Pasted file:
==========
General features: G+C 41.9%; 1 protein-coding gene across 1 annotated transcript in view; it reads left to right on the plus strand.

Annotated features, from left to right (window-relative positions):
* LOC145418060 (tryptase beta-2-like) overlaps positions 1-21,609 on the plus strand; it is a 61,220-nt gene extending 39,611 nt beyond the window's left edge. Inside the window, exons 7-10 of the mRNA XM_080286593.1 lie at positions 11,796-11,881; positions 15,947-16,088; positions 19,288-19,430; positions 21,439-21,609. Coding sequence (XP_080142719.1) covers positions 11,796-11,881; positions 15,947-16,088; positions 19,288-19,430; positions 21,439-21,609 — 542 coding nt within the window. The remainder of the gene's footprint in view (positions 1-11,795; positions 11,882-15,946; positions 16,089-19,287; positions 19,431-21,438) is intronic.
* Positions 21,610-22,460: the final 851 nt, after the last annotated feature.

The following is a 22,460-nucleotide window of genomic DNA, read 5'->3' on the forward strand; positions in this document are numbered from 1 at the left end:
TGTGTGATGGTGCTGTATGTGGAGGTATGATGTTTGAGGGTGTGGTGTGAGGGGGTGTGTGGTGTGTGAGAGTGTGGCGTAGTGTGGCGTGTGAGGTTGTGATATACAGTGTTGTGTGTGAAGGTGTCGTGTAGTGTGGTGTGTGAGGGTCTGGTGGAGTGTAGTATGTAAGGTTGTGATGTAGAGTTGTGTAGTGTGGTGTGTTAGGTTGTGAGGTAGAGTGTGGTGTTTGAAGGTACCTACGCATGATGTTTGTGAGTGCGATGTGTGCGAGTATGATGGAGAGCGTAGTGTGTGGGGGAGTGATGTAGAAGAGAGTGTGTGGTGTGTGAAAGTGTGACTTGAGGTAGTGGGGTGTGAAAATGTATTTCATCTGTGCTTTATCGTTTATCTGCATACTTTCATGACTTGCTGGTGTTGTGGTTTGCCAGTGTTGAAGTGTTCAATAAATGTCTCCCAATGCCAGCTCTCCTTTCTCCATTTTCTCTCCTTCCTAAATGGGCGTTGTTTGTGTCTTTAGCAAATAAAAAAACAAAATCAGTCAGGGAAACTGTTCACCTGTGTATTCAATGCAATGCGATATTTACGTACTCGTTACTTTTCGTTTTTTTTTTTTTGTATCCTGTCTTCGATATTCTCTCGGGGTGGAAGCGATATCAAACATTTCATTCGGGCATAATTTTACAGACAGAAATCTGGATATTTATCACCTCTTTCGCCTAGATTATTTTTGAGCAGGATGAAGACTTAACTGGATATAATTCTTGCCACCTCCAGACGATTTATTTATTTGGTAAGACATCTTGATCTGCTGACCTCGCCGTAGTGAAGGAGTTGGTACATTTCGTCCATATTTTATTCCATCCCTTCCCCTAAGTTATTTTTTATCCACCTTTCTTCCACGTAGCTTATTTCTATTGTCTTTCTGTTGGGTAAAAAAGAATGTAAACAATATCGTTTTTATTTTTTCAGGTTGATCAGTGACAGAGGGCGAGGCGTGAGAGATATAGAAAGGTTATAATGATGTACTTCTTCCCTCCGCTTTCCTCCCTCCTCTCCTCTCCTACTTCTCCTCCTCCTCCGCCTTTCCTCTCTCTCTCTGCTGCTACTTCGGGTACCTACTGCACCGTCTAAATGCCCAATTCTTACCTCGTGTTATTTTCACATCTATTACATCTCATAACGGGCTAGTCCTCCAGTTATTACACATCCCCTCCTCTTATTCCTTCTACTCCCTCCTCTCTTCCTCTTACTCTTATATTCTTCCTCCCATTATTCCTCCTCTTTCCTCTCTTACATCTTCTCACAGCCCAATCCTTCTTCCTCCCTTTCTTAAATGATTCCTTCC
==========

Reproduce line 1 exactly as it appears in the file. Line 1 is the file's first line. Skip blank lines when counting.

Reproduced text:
General features: G+C 41.9%; 1 protein-coding gene across 1 annotated transcript in view; it reads left to right on the plus strand.